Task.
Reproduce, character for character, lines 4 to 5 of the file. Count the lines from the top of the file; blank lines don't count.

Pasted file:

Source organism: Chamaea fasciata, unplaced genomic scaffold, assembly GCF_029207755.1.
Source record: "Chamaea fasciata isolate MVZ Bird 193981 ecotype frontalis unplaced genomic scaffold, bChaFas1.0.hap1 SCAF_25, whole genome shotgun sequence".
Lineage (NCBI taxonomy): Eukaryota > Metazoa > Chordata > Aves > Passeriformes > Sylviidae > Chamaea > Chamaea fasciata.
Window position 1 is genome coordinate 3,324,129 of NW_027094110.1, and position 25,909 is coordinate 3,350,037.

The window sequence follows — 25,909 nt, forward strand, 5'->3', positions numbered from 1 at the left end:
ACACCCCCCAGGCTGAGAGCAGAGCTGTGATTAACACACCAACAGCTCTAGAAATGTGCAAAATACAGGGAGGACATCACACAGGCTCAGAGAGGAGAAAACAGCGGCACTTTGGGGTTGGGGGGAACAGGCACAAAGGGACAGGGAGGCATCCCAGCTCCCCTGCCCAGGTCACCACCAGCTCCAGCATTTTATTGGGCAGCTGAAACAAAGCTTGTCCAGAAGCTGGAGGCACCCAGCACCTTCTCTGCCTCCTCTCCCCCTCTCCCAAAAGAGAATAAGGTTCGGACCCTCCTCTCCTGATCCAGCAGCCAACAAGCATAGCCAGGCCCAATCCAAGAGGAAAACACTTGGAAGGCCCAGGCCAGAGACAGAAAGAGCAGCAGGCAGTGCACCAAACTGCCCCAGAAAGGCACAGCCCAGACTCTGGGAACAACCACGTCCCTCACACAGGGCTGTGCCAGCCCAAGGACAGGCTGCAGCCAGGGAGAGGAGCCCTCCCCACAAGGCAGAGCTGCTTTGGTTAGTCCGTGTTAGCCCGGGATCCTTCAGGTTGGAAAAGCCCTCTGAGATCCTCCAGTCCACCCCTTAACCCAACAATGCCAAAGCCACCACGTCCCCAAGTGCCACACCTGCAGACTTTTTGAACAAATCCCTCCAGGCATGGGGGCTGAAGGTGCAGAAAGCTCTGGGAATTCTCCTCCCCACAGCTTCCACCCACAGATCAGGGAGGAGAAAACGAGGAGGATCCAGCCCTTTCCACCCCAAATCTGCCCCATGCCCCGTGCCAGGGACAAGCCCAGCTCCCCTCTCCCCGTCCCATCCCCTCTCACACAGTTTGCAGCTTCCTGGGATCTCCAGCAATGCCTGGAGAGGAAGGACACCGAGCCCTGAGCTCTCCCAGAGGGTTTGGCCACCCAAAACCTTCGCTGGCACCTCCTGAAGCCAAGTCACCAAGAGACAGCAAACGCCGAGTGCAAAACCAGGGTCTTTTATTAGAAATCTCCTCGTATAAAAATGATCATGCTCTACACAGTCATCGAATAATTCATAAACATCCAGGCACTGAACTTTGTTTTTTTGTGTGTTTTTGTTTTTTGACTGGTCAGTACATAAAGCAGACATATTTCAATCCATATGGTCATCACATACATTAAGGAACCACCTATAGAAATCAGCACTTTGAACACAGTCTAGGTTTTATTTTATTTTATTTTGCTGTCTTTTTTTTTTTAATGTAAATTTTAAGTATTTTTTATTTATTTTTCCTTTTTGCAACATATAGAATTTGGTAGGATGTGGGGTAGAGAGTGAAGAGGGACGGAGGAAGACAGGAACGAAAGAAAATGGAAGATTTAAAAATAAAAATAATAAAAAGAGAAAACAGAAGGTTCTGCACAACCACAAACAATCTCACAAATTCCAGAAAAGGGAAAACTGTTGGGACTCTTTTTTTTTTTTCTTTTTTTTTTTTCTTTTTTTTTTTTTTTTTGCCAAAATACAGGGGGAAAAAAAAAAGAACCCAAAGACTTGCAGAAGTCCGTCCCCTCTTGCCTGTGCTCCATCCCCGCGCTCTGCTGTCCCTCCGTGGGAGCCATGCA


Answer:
Window position 1 is genome coordinate 3,324,129 of NW_027094110.1, and position 25,909 is coordinate 3,350,037.

The window sequence follows — 25,909 nt, forward strand, 5'->3', positions numbered from 1 at the left end: